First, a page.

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David Broder, 'Dean' of Washington Press Corps, Dead at 81 David Broder, 'Dean' of Washington Press Corps, Dead at 81 David Broder, 'Dean' of Washington Press Corps, Dead at 81 David Broder, 'Dean' of W...

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White House / Media

David Broder, 'Dean' of Washington Press Corps, Dead at 81

Columnist lauded for generations of campaign coverage.

David Broder, dead at 81. He's shown here on NBC's "Meet the Press" where he was the show's most frequent guest.

photo of Christopher Snow Hopkins
March 9, 2011

David Broder, 81, a Washington institution and Pulitzer-Prize winning columnist for The Washington Post, died Wednesday in Arlington of complications from diabetes, according to The Post.

President Obama issued a statement calling Broder "a true giant of journalism" with "a well-deserved reputation as the most respected and incisive political commentator of his generation."

Known informally as the dean of the Washington press corps, Broder won a Pulitzer Prize in 1973 for a probing and lucid explanation of the Watergate scandal rather than the newsbreaking itself. A legend in Washington, he covered every presidential campaign since 1956 and appeared on NBC's Meet the Press more than 400 times -- far more than any other guest or journalist.

 

A constant presence on the campaign trail, he was known for going door-to-door to meet with voters to gauge public opinion in person. "The thing that David cared passionately about was voters and making sure that voters’s voices were kept as the [focus] of a presidential campaign,” says Washington Post political reporter Dan Balz, a longtime friend and colleague of Broder's.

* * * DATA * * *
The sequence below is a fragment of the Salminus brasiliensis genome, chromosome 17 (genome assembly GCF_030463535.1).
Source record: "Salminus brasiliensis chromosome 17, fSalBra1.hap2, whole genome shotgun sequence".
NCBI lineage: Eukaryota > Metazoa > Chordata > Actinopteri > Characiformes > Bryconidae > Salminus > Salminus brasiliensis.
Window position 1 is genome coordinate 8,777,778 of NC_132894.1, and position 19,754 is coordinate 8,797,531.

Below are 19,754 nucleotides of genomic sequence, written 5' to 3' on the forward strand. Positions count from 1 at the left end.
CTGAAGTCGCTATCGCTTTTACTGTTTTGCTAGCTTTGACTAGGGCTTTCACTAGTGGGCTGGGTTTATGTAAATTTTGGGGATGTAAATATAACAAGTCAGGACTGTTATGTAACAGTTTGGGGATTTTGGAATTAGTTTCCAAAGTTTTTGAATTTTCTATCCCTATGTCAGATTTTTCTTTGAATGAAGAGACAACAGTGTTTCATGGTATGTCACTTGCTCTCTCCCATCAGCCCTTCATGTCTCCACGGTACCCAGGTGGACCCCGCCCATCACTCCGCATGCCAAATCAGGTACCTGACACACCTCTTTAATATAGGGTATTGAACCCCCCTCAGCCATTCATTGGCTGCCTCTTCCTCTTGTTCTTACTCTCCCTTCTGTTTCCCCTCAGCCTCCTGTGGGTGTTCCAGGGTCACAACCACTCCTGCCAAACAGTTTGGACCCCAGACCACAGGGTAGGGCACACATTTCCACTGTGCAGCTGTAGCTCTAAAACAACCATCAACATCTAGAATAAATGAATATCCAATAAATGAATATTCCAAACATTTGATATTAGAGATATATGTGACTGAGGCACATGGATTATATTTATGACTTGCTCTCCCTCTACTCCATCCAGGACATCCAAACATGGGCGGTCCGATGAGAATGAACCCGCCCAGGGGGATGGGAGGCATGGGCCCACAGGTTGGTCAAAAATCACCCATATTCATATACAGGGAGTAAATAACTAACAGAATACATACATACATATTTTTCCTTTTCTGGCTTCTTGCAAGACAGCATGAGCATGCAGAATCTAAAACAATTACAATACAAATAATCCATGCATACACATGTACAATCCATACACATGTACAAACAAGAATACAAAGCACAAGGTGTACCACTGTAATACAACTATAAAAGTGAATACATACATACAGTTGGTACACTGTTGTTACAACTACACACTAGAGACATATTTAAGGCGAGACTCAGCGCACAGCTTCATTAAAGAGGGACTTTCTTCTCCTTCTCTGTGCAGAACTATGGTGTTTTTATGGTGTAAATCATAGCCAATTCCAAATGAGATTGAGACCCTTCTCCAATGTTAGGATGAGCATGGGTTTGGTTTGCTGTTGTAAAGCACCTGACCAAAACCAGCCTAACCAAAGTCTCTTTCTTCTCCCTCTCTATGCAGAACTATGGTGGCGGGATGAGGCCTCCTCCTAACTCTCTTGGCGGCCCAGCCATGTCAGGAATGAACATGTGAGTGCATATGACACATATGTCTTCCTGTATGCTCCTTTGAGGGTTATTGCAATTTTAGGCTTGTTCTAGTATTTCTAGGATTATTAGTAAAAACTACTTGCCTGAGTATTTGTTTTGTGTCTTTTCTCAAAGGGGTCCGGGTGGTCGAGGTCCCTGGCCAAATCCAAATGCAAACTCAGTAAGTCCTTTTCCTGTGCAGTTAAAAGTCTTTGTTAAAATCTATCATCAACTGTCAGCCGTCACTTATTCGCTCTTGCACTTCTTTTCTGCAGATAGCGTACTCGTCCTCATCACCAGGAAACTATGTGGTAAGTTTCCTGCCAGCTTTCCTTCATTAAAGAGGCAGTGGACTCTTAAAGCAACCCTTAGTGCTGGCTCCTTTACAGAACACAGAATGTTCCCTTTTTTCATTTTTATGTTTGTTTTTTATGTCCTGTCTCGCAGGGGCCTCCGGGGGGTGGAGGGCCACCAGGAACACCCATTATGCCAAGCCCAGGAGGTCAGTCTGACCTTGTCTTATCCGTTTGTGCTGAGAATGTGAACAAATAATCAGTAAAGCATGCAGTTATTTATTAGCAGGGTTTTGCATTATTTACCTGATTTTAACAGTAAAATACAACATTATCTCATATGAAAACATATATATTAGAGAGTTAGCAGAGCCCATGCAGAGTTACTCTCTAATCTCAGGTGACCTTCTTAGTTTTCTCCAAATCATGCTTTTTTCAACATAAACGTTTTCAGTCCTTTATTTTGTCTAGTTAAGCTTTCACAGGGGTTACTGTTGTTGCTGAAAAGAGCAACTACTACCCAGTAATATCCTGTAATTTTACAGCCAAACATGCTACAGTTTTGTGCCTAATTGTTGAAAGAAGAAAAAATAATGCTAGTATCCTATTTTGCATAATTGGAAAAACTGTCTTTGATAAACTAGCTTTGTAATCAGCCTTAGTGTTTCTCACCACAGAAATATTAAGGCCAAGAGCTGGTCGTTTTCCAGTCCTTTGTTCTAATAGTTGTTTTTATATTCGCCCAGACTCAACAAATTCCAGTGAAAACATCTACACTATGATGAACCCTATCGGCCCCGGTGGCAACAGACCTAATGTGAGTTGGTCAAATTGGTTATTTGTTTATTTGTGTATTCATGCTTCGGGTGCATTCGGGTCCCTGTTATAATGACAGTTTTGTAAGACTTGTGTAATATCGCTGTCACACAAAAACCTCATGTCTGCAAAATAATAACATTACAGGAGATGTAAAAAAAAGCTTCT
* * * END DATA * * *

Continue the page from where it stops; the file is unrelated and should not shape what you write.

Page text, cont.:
Along the way Broder became a mentor to scores of young political reporters who would go on to successful careers themselves. 

“One thing that really made him unusual -- especially if you were a young reporter from a minor paper -- was how generous he was with younger journalists with his time and his insights,” said PBS NewsHour senior correspondent Margaret Warner, who first encountered Broder in the mid-1970s when she was a reporter for the Concord Monitor.

A graduate of the University of Chicago, Broder began his journalism career at a neighborhood paper near the school's Hyde Park campus and then a small-town paper in Indiana before coming to Washington to work for Congressional Quarterly and the now-deceased Washington Star. Scooped up by The New York Times in 1965, he was wooed away soon thereafter by The Washington Post, which was his journalistic home for a career that continued until February of this year when he wrote his last piece for the capital's largest daily newspaper. 

“In his thoughtful and probing questions based on decades of scholarship and on-the-scene observations, David Broder set the modern 'gold standard' for those of us engaged in political life as we sought to persuade others, to legislate and to administer the successful progress of our country,” said Sen. Richard Lugar, R-Ind., in a statement. It's a fair bet that Broder would have returned the compliment. He hailed politicians who were bipartisan and those who were respectful of the decorum of their institutions. 

As journalism has become more partisan, Broder's studied even-handedness and applause for bipartisanship came under attack. Frank Rich, the New York Times columnist now en route to New York magazine, dubbed him Washington's biggest "bloviator," and the liberal netroots cheered when Broder was reprimanded in 2008 by The Post for accepting speaking fees from outside groups after a Harper's article uncovered his lucrative freelancing. Broder apologized to the paper. 

Still, little could diminish Broder's reputation at The Post, where he was considered one of the stars of the paper's golden age of coverage during the Watergate scandal. With publisher Katharine Graham deceased, former editor Ben Bradlee in retirement, and Bob Woodward retaining a title at the paper but spending most of his time on his best-selling books, Broder's consistent output of columns and news stories was a tangible reminder of the paper's storied past. 

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